Born Estelle Scher to Polish immigrants in New York, Getty fell in love with theater when she saw a vaudeville show at age 4.
She married New York businessman Arthur Gettleman (the source of her stage name) in 1947, and they had two sons, Carl and Barry. The marriage prevailed despite her long absences on the road and in "The Golden Girls."
Getty was evasive about her height, acknowledging only that she was "under 5 feet and under 100 pounds."
McClanahan said her nickname for Getty was "Slats."
"Because she was so short, itty-bitty," she said.
In addition to her son Carl, Getty is survived by son Barry Gettleman, of Miami; a brother, David Scher of London; and a sister, Rosilyn Howard of Las Vegas.
Saturday, July 19, 2008
Tuesday, July 15, 2008
Tuesday, July 08, 2008
Well, I do losers.
I bond better than Goop glue. And what has brought the bonding together? The Golden Girls. None other than Dorothy Petrillo Zbornak, Blanche Devereaux, Sophia Petrillo and Rose Nylund. Those sexy senior citizens bridge the age gap between me and my mom...and what about my dad? He bonds with us because he hates that show. It turns out Bea Arthur was on a show called 'Maude' a few years back which my dad did not agree with a certain episode so now every Golden Girl must now carry the shame and resenment of Patch. Good thing they have such broad shoulder pads.
The goodness that comes from watching the Golden Girls with my mom is that we can both laugh at old ladies saying dirty things but it's OK because it's on Lifetime and that's not naughty. My mom can say, "oh she's so bad" when Sophia says something inappropriate and I can silently agree with Sophia and wonder why my mom thought that what she said was inappropriate but be happy that she's mad at Sophia and not at me.
We can judge Blanche for being a swinging gal but then also judge Dorothy for judging Blanche for being said gal and feel good that we aren't as bad as either of them. And of course we all feel smarter than Rose who always seems to get the best lines and in the end is vastly morally upstanding than have the population of Miami.
The Golden Girls proves that at the end of the day Catholics, Lutherans and Baptists can come together and solve any problem that might come their way as long as they stick together and eat cheesecake.
Monday, July 07, 2008
But I was wrong. My mom simply found this brown sandal under our guest room (which we call grandma's room, even though grandma lives in heaven with Jesus and every dog I ever owned) under the bed. Just like every other thing that is found in our house that does not have a specific resting place it gets sucked into the vortex that is my room. "What's this Barbie head doing on the floor? Oh, must be Jude's." OK, bad example. But you get the idea, whatever s floating around eventually ends up in my space. My cell. My crib.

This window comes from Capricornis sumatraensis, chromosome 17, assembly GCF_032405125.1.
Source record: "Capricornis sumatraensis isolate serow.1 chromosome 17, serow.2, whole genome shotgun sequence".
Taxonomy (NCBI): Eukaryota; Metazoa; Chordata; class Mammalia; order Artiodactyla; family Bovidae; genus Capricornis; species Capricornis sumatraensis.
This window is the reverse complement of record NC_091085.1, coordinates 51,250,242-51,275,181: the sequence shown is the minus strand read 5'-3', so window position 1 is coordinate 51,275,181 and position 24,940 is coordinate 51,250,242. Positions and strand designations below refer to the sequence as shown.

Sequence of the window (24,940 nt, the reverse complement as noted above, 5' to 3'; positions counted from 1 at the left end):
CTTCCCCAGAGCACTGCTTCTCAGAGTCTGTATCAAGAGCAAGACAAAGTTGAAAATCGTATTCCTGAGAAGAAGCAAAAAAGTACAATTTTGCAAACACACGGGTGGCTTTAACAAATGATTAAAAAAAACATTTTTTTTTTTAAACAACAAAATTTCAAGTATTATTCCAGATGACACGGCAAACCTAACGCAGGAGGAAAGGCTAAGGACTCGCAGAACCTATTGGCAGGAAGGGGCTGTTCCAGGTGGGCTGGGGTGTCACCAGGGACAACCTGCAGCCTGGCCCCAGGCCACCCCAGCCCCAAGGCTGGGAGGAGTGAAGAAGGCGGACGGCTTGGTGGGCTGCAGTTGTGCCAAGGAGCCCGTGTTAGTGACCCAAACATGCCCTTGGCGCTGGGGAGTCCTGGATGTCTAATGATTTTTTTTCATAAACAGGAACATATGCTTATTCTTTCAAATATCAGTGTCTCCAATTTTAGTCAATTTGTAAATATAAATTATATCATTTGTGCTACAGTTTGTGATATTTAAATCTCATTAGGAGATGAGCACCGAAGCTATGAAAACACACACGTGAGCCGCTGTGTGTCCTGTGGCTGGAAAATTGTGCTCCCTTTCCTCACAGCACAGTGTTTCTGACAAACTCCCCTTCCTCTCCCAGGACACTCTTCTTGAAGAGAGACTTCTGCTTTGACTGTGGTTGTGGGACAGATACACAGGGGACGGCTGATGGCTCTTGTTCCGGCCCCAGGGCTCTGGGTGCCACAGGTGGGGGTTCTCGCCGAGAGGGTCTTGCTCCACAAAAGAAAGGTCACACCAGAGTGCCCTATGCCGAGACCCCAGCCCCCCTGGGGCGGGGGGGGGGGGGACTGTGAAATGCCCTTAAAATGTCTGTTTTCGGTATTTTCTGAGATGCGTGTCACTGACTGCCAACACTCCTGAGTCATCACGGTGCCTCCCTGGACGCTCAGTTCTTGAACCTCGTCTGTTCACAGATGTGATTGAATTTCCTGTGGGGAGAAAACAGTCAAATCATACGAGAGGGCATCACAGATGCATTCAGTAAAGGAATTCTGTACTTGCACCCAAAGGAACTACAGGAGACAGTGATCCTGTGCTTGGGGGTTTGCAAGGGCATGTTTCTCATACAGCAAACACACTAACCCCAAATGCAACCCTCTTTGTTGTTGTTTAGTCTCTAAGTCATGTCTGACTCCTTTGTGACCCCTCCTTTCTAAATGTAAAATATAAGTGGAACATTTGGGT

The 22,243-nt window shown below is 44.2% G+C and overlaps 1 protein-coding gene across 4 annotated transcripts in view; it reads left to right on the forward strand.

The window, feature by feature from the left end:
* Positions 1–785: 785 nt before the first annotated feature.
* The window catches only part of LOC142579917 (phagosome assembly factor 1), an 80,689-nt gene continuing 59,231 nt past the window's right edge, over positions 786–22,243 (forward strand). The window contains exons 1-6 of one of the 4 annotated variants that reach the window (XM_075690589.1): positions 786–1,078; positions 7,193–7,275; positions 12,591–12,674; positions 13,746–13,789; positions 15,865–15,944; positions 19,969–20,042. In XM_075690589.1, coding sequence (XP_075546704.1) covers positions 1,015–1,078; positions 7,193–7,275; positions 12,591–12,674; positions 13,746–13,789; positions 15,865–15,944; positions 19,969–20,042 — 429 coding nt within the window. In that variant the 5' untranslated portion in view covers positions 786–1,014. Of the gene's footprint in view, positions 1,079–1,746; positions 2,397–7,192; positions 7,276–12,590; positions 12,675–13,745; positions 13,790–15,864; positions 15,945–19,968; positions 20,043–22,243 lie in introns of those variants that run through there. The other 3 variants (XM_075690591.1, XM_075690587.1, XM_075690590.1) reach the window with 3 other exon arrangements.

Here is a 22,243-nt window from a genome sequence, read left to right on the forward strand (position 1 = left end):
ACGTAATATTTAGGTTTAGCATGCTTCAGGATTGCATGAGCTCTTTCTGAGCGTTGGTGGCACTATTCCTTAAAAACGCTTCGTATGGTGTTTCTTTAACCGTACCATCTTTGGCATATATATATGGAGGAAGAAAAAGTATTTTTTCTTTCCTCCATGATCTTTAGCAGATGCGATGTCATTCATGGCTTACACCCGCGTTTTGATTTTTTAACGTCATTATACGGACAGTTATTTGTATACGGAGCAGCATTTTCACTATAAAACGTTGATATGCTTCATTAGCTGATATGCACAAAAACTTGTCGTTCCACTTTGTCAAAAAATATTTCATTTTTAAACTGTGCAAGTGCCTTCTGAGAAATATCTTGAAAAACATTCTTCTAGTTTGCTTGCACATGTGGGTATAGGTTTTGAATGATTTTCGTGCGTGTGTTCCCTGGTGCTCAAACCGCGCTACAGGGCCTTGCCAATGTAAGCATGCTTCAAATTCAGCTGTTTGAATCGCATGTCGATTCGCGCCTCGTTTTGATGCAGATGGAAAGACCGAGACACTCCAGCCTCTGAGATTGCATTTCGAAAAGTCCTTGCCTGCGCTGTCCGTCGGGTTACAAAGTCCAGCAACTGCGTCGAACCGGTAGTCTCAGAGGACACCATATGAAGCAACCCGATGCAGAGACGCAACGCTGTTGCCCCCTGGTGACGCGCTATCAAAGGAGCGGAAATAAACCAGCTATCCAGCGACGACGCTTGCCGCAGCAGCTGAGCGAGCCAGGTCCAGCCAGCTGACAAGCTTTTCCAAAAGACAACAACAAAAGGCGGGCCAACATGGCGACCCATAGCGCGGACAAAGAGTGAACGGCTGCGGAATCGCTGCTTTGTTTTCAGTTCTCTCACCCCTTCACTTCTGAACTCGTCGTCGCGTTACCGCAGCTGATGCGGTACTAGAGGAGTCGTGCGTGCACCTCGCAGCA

That is the main reason why I was scared when I gazed upon the shoe because I thought my mom might have found a homeless man and mistakenly put him away in my room.
So please, if you have stayed in our house in the last year and you have lost a sandal please inform us so it can leave my room. Even if you were not an invited guest and just happened to break in to take a nap let us know, that's not as creepy as coming home to articles of clothing, wigs and Barbie heads stacked up in my room.
Friday, July 04, 2008
Then the movie "Jaws" came on and well, I'm a sucker for Chief Brody and who doesn't like a young sexy Richard Dreyfus. Then "Jaws II" came on (Jaws II Electric Boogaloo) and once again that Chief Brody had to do everything himself and kill the giant fish all by himself with the help of a giant power cord. After two down I had to stay and watch "Jaws 3". That was a favorite of mine when I was little because it takes place in Sea World and the giant momma shark comes looking for her giant baby shark and eats water skiers, now you understand how a 7 year old would absolutely LOVE this movie. By the time "Jaws: The Revenge" came on I was just too stuck to the chair to physically get up. Michael Cane who appeared in this movie had the best quote when he said, "I have never seen it, but by all accounts it is terrible. However, I have seen the house that it built, and it is terrific." Silly Englishman.
By the time all the blood had cleared the water the local fireworks began and I was again reminded that my dog hates America. OK, he does not hate America, just fireworks. I guess if I had super hearing I would not be too keen on them either. It happens a few times a week because we live close to the Marine Base and when they practice shooting things with their tanks Mac goes from a tough 8 year old 70 pound golden retriever to a quivering little puppy who tries to get into any lap he can. This can be cute but also proves embarrassing at dinner parties. So tonight as I type this with a golden retriever on my lap I say, "Happy Birthday America and thanks for the great television programming for your birthday!" Amen.